nachricht NRL clarifies valley polarization for electronic and optoelectronic technologies
20.10.2017 | Naval Research Laboratory

nachricht Integrated lab-on-a-chip uses smartphone to quickly detect multiple pathogens
19.10.2017 | University of Illinois College of Engineering

All articles from Interdisciplinary Research >>>

The most recent press releases about innovation >>>

Die letzten 5 Focus-News des innovations-reports im Überblick:

Im Focus: Neutron star merger directly observed for the first time

University of Maryland researchers contribute to historic detection of gravitational waves and light created by event

On August 17, 2017, at 12:41:04 UTC, scientists made the first direct observation of a merger between two neutron stars--the dense, collapsed cores that remain...

Im Focus: Breaking: the first light from two neutron stars merging

Seven new papers describe the first-ever detection of light from a gravitational wave source. The event, caused by two neutron stars colliding and merging together, was dubbed GW170817 because it sent ripples through space-time that reached Earth on 2017 August 17. Around the world, hundreds of excited astronomers mobilized quickly and were able to observe the event using numerous telescopes, providing a wealth of new data.

Previous detections of gravitational waves have all involved the merger of two black holes, a feat that won the 2017 Nobel Prize in Physics earlier this month....

Im Focus: Smart sensors for efficient processes

Material defects in end products can quickly result in failures in many areas of industry, and have a massive impact on the safe use of their products. This is why, in the field of quality assurance, intelligent, nondestructive sensor systems play a key role. They allow testing components and parts in a rapid and cost-efficient manner without destroying the actual product or changing its surface. Experts from the Fraunhofer IZFP in Saarbrücken will be presenting two exhibits at the Blechexpo in Stuttgart from 7–10 November 2017 that allow fast, reliable, and automated characterization of materials and detection of defects (Hall 5, Booth 5306).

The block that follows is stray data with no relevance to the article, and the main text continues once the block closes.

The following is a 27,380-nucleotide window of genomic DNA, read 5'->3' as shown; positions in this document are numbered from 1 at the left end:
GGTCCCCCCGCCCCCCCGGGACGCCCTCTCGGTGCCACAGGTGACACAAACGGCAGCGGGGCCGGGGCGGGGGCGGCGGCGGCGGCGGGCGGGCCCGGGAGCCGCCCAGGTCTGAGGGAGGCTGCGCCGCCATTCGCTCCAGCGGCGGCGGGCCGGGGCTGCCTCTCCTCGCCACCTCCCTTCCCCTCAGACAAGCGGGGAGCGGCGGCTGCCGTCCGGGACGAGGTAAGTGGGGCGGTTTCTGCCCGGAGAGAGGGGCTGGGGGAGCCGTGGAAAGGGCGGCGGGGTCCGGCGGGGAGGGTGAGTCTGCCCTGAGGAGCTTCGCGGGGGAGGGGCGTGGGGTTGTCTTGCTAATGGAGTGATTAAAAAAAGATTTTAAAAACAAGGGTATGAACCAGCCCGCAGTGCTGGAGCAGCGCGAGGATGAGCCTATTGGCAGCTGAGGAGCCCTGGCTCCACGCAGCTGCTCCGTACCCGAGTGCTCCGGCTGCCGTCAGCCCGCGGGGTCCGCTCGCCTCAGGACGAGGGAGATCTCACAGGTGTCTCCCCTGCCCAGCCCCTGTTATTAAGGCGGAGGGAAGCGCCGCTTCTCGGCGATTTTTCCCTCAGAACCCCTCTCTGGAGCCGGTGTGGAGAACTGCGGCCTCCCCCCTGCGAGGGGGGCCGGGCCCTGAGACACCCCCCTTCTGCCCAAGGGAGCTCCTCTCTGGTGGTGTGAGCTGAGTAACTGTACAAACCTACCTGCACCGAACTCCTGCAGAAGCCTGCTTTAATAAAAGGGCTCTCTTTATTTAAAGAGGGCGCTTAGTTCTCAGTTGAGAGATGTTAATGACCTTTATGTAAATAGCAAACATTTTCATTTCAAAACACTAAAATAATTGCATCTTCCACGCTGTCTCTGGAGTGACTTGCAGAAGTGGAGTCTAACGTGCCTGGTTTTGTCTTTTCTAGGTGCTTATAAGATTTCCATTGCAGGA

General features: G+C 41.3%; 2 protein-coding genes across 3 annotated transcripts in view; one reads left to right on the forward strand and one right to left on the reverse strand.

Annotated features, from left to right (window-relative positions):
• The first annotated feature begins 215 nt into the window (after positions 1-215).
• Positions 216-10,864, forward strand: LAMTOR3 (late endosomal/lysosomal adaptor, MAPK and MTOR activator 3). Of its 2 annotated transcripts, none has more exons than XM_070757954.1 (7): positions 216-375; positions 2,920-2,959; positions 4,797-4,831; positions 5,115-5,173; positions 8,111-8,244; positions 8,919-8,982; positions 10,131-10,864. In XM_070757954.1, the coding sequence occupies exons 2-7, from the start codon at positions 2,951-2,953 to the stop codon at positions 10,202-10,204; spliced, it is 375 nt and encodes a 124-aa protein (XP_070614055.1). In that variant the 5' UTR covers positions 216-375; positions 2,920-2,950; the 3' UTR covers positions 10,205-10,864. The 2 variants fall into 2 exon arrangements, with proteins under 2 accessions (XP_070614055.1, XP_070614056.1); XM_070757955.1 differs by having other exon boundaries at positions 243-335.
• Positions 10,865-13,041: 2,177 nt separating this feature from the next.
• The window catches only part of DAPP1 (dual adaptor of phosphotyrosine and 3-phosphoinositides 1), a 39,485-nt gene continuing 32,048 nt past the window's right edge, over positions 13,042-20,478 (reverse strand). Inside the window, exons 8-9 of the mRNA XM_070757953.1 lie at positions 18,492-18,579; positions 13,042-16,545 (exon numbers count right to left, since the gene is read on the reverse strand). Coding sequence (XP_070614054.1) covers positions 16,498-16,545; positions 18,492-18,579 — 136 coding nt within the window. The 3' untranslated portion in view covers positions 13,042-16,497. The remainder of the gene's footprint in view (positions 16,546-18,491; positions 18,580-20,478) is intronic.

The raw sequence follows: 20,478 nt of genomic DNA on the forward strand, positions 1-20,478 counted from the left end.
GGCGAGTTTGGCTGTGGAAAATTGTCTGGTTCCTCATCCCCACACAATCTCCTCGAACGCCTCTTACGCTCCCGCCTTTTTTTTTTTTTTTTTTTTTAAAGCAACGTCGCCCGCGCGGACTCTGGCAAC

When quality testing uses time-consuming destructive test methods, it can result in enormous costs due to damaging or destroying the products. And given that...

Im Focus: Cold molecules on collision course

Using a new cooling technique MPQ scientists succeed at observing collisions in a dense beam of cold and slow dipolar molecules.

How do chemical reactions proceed at extremely low temperatures? The answer requires the investigation of molecular samples that are cold, dense, and slow at...

Im Focus: Shrinking the proton again!

Scientists from the Max Planck Institute of Quantum Optics, using high precision laser spectroscopy of atomic hydrogen, confirm the surprisingly small value of the proton radius determined from muonic hydrogen.

It was one of the breakthroughs of the year 2010: Laser spectroscopy of muonic hydrogen resulted in a value for the proton charge radius that was significantly...

All Focus news of the innovation-report >>>

Anzeige

Anzeige

Event News

ASEAN Member States discuss the future role of renewable energy

17.10.2017 | Event News

World Health Summit 2017: International experts set the course for the future of Global Health

10.10.2017 | Event News

Climate Engineering Conference 2017 Opens in Berlin

10.10.2017 | Event News

 
Latest News

Terahertz spectroscopy goes nano

20.10.2017 | Information Technology

Strange but true: Turning a material upside down can sometimes make it softer

20.10.2017 | Materials Sciences

NRL clarifies valley polarization for electronic and optoelectronic technologies

20.10.2017 | Interdisciplinary Research

VideoLinks
B2B-VideoLinks
More VideoLinks >>>